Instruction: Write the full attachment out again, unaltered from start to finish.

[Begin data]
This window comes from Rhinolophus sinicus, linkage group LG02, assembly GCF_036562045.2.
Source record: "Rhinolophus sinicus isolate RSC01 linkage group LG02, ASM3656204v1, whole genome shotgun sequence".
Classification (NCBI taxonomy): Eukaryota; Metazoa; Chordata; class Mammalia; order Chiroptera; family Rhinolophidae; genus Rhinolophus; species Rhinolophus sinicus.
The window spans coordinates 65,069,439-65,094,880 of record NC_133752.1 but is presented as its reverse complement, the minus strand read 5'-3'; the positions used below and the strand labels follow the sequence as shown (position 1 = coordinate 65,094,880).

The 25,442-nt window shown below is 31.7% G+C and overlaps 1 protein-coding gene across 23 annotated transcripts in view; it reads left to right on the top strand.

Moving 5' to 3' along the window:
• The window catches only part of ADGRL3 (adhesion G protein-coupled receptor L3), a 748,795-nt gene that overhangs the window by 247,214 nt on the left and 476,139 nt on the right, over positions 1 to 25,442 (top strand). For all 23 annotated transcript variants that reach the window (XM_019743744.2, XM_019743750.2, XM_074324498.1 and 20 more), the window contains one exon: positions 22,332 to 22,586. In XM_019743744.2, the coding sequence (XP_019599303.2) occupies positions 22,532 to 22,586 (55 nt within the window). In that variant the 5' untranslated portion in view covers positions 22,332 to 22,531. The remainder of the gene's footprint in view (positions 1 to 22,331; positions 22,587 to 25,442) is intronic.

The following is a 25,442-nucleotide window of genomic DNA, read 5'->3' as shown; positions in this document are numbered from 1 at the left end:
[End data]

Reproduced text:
This window comes from Rhinolophus sinicus, linkage group LG02, assembly GCF_036562045.2.
Source record: "Rhinolophus sinicus isolate RSC01 linkage group LG02, ASM3656204v1, whole genome shotgun sequence".
Classification (NCBI taxonomy): Eukaryota; Metazoa; Chordata; class Mammalia; order Chiroptera; family Rhinolophidae; genus Rhinolophus; species Rhinolophus sinicus.
The window spans coordinates 65,069,439-65,094,880 of record NC_133752.1 but is presented as its reverse complement, the minus strand read 5'-3'; the positions used below and the strand labels follow the sequence as shown (position 1 = coordinate 65,094,880).

The 25,442-nt window shown below is 31.7% G+C and overlaps 1 protein-coding gene across 23 annotated transcripts in view; it reads left to right on the top strand.

Moving 5' to 3' along the window:
• The window catches only part of ADGRL3 (adhesion G protein-coupled receptor L3), a 748,795-nt gene that overhangs the window by 247,214 nt on the left and 476,139 nt on the right, over positions 1 to 25,442 (top strand). For all 23 annotated transcript variants that reach the window (XM_019743744.2, XM_019743750.2, XM_074324498.1 and 20 more), the window contains one exon: positions 22,332 to 22,586. In XM_019743744.2, the coding sequence (XP_019599303.2) occupies positions 22,532 to 22,586 (55 nt within the window). In that variant the 5' untranslated portion in view covers positions 22,332 to 22,531. The remainder of the gene's footprint in view (positions 1 to 22,331; positions 22,587 to 25,442) is intronic.

The following is a 25,442-nucleotide window of genomic DNA, read 5'->3' as shown; positions in this document are numbered from 1 at the left end: